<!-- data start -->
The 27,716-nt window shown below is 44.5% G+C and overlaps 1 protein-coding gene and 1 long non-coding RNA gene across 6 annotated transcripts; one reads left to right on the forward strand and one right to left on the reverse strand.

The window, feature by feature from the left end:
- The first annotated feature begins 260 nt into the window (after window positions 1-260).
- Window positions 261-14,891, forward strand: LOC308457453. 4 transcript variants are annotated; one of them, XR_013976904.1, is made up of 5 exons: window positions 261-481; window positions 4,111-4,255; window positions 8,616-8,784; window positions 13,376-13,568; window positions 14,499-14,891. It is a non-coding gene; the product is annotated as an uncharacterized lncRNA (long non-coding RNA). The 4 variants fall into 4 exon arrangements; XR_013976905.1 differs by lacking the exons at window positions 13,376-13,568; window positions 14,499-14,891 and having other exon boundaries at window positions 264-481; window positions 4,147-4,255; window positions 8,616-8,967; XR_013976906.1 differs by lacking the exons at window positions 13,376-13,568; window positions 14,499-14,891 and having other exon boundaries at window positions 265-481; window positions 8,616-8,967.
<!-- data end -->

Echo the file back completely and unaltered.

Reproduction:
The 27,716-nt window shown below is 44.5% G+C and overlaps 1 protein-coding gene and 1 long non-coding RNA gene across 6 annotated transcripts; one reads left to right on the forward strand and one right to left on the reverse strand.

The window, feature by feature from the left end:
- The first annotated feature begins 260 nt into the window (after window positions 1-260).
- Window positions 261-14,891, forward strand: LOC308457453. 4 transcript variants are annotated; one of them, XR_013976904.1, is made up of 5 exons: window positions 261-481; window positions 4,111-4,255; window positions 8,616-8,784; window positions 13,376-13,568; window positions 14,499-14,891. It is a non-coding gene; the product is annotated as an uncharacterized lncRNA (long non-coding RNA). The 4 variants fall into 4 exon arrangements; XR_013976905.1 differs by lacking the exons at window positions 13,376-13,568; window positions 14,499-14,891 and having other exon boundaries at window positions 264-481; window positions 4,147-4,255; window positions 8,616-8,967; XR_013976906.1 differs by lacking the exons at window positions 13,376-13,568; window positions 14,499-14,891 and having other exon boundaries at window positions 265-481; window positions 8,616-8,967.